Thanks to the state’s equitable distribution provisions, yes, it is possible to retain your business after a divorce in New Jersey. The courts divide marital assets, including businesses, in a manner that they consider fair, which doesn’t always mean equally. Instead, the court looks at each spouse’s financial situation, how long they were married and how much each person contributed to their shared property.
However, another more important thing the courts look at is the timing of when you set up a business. They do so as this could affect whether you can keep it after a divorce.
Before the marriage
A business is a separate property from a marital one if you established it before the marriage. If you registered a company and built it before marrying your spouse, it would typically remain with you – the original owner – after a divorce. However, any increase in the value of the business during the marriage could be considered marital property and subject to division, especially if the growth is due to contributions of the other spouse or the use of marital funds.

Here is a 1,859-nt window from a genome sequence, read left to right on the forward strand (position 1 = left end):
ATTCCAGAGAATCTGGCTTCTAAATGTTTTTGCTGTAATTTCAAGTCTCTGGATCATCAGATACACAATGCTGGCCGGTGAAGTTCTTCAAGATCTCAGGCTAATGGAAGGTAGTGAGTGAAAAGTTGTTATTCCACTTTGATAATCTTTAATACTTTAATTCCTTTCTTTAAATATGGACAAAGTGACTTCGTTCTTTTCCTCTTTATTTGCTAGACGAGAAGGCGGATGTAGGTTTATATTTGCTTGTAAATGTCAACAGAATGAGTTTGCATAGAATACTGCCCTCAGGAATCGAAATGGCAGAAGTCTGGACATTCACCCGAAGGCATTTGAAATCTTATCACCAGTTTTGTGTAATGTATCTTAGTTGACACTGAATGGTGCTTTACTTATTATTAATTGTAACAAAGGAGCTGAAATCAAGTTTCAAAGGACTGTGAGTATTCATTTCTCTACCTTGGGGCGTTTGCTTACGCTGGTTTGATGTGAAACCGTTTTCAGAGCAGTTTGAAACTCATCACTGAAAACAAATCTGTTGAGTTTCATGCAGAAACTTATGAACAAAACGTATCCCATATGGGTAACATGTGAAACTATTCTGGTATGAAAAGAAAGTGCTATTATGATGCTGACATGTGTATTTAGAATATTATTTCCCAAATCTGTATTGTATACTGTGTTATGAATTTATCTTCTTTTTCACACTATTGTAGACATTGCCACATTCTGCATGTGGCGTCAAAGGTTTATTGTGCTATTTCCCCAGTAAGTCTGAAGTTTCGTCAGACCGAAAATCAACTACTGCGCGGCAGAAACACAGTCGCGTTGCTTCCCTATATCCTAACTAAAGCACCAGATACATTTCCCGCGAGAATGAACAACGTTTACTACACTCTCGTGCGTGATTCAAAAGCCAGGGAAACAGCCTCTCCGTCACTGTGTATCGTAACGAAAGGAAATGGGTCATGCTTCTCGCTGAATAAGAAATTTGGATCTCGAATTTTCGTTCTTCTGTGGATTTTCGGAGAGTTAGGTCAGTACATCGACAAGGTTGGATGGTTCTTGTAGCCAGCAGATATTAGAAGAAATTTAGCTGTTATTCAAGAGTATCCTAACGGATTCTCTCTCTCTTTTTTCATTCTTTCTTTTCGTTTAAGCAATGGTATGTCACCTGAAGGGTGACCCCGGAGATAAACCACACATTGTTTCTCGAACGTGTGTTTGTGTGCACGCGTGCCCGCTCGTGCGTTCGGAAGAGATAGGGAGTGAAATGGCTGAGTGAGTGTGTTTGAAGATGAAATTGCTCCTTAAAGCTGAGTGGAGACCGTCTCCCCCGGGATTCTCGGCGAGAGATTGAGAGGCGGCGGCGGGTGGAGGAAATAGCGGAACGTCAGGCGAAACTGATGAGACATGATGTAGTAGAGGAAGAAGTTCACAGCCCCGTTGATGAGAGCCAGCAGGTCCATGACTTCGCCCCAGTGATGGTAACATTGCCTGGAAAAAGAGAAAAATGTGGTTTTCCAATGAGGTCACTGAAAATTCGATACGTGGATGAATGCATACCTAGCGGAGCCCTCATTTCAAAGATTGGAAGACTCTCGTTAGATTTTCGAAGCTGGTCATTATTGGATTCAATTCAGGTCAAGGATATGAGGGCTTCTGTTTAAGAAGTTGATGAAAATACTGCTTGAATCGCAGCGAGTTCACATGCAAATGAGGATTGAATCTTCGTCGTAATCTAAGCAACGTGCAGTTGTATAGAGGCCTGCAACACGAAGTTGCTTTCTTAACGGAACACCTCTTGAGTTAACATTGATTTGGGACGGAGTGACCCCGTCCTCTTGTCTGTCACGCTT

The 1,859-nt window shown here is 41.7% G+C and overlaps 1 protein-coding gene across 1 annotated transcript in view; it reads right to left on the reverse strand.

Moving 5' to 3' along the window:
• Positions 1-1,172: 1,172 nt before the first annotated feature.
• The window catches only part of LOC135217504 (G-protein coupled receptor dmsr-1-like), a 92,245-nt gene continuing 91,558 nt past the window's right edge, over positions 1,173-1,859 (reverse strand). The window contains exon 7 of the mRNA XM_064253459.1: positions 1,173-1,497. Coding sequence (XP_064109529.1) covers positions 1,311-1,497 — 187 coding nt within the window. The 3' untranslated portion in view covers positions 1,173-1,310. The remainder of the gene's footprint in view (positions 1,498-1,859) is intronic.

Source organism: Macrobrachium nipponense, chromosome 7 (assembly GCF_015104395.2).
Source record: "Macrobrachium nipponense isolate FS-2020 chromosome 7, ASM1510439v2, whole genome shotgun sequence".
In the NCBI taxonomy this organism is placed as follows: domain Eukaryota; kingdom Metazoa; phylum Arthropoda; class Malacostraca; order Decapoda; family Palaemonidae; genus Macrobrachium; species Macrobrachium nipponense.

During the marriage
If you built a business during the marriage, it’s generally considered marital property. The courts would regard this marital property regardless of who operated or financed it. In this case, the business or its value would typically be subject to division during the divorce. However, some strategies might allow one spouse to keep the company, such as buying out the other spouse’s share or trading other assets.
After the marriage
Any businesses set up after separation but before the finalization of divorce may be under the “separate property” classification. This means it may not be subject to equitable distribution. However, your spouse may have a claim to a portion of the business value or income in certain scenarios, such as:
- If you used marital funds or assets to support business operations
- If your spouse contributed to the business by providing labor, skills or advice
- If your spouse argues the date of separation due to it being unclear or disputable
Disputes are common. Your spouse might say that you started the business while you were married, which means it’s property that you both own. Situations like this might seem complicated, but figuring out when you started your business during your marriage is crucial. Doing so ensures you guard your best interests regarding your business.